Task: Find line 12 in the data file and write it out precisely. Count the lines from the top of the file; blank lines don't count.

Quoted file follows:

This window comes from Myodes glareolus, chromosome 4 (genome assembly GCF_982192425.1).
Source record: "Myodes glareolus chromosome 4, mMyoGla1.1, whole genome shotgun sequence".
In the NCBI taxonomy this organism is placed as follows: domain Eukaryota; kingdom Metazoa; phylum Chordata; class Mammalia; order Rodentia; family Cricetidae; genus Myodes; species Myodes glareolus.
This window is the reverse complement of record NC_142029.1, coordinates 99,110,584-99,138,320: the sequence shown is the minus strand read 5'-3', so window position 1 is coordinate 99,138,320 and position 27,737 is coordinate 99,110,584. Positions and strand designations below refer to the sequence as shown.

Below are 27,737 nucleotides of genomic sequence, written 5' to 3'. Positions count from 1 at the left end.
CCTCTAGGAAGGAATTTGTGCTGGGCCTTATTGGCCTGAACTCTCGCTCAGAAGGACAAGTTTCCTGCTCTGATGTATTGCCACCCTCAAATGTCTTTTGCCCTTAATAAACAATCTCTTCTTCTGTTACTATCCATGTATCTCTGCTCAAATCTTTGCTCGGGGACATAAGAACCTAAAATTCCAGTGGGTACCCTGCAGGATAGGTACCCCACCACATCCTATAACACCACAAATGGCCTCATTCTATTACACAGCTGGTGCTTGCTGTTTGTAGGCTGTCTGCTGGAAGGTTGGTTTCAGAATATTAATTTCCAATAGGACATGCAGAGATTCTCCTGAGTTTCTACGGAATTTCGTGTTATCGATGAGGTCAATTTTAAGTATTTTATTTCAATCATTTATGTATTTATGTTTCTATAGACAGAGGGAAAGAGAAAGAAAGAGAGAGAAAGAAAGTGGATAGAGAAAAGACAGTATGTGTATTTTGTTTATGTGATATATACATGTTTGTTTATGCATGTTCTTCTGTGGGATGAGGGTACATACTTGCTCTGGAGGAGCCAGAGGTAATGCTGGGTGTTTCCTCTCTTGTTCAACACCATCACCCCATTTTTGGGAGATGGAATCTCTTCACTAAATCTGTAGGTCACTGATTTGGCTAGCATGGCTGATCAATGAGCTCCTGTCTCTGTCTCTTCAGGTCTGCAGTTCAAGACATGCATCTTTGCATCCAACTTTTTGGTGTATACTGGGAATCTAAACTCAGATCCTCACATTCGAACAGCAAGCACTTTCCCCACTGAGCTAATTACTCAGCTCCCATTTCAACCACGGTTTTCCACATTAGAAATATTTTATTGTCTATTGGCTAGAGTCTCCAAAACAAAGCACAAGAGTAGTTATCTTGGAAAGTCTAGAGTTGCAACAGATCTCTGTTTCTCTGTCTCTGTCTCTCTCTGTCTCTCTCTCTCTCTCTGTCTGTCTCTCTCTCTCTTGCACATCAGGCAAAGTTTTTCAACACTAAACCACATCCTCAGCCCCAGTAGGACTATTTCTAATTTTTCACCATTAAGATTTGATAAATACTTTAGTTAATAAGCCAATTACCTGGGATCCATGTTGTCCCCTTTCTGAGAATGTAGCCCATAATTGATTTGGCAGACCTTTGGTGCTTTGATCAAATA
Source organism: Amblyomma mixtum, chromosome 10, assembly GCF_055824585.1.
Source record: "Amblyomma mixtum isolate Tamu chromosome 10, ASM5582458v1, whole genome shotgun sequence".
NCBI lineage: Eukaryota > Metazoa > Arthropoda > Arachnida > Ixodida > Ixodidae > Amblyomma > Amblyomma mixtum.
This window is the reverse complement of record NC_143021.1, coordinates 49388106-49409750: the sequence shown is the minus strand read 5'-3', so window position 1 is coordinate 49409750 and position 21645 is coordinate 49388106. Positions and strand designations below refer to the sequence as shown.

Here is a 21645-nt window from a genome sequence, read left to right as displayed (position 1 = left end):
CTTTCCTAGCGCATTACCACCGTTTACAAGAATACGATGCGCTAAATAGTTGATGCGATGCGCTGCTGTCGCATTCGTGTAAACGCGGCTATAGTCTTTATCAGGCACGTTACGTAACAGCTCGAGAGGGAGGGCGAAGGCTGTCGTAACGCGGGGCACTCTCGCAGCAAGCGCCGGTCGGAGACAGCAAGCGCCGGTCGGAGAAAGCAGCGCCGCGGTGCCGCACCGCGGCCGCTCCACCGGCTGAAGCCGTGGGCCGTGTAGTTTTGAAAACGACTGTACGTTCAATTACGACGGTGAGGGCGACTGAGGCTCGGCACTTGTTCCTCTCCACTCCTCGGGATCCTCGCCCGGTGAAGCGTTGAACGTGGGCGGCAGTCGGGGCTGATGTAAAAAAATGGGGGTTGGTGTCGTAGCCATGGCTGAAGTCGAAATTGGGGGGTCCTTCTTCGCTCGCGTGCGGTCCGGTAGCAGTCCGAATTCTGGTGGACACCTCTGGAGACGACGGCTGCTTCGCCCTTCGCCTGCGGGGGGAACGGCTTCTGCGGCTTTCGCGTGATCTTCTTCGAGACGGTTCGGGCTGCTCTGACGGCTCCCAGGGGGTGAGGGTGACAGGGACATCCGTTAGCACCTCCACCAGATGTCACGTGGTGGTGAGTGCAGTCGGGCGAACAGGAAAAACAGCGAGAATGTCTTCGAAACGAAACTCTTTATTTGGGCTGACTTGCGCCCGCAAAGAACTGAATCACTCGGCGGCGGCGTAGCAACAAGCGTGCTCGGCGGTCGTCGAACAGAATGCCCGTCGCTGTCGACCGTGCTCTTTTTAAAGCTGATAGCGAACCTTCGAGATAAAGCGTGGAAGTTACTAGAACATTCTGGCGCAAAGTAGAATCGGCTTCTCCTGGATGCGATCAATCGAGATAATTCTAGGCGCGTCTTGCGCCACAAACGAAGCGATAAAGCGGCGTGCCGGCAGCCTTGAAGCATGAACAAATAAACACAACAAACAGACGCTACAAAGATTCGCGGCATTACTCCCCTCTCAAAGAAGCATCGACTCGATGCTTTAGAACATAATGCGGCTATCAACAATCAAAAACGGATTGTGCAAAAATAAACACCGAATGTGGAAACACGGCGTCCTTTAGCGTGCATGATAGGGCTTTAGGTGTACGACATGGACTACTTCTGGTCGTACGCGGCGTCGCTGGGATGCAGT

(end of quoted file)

CTTTCCTAGCGCATTACCACCGTTTACAAGAATACGATGCGCTAAATAGTTGATGCGATGCGCTGCTGTCGCATTCGTGTAAACGCGGCTATAGTCTTTATCAGGCACGTTACGTAACAGCTCGAGAGGGAGGGCGAAGGCTGTCGTAACGCGGGGCACTCTCGCAGCAAGCGCCGGTCGGAGACAGCAAGCGCCGGTCGGAGAAAGCAGCGCCGCGGTGCCGCACCGCGGCCGCTCCACCGGCTGAAGCCGTGGGCCGTGTAGTTTTGAAAACGACTGTACGTTCAATTACGACGGTGAGGGCGACTGAGGCTCGGCACTTGTTCCTCTCCACTCCTCGGGATCCTCGCCCGGTGAAGCGTTGAACGTGGGCGGCAGTCGGGGCTGATGTAAAAAAATGGGGGTTGGTGTCGTAGCCATGGCTGAAGTCGAAATTGGGGGGTCCTTCTTCGCTCGCGTGCGGTCCGGTAGCAGTCCGAATTCTGGTGGACACCTCTGGAGACGACGGCTGCTTCGCCCTTCGCCTGCGGGGGGAACGGCTTCTGCGGCTTTCGCGTGATCTTCTTCGAGACGGTTCGGGCTGCTCTGACGGCTCCCAGGGGGTGAGGGTGACAGGGACATCCGTTAGCACCTCCACCAGATGTCACGTGGTGGTGAGTGCAGTCGGGCGAACAGGAAAAACAGCGAGAATGTCTTCGAAACGAAACTCTTTATTTGGGCTGACTTGCGCCCGCAAAGAACTGAATCACTCGGCGGCGGCGTAGCAACAAGCGTGCTCGGCGGTCGTCGAACAGAATGCCCGTCGCTGTCGACCGTGCTCTTTTTAAAGCTGATAGCGAACCTTCGAGATAAAGCGTGGAAGTTACTAGAACATTCTGGCGCAAAGTAGAATCGGCTTCTCCTGGATGCGATCAATCGAGATAATTCTAGGCGCGTCTTGCGCCACAAACGAAGCGATAAAGCGGCGTGCCGGCAGCCTTGAAGCATGAACAAATAAACACAACAAACAGACGCTACAAAGATTCGCGGCATTACTCCCCTCTCAAAGAAGCATCGACTCGATGCTTTAGAACATAATGCGGCTATCAACAATCAAAAACGGATTGTGCAAAAATAAACACCGAATGTGGAAACACGGCGTCCTTTAGCGTGCATGATAGGGCTTTAGGTGTACGACATGGACTACTTCTGGTCGTACGCGGCGTCGCTGGGATGCAGT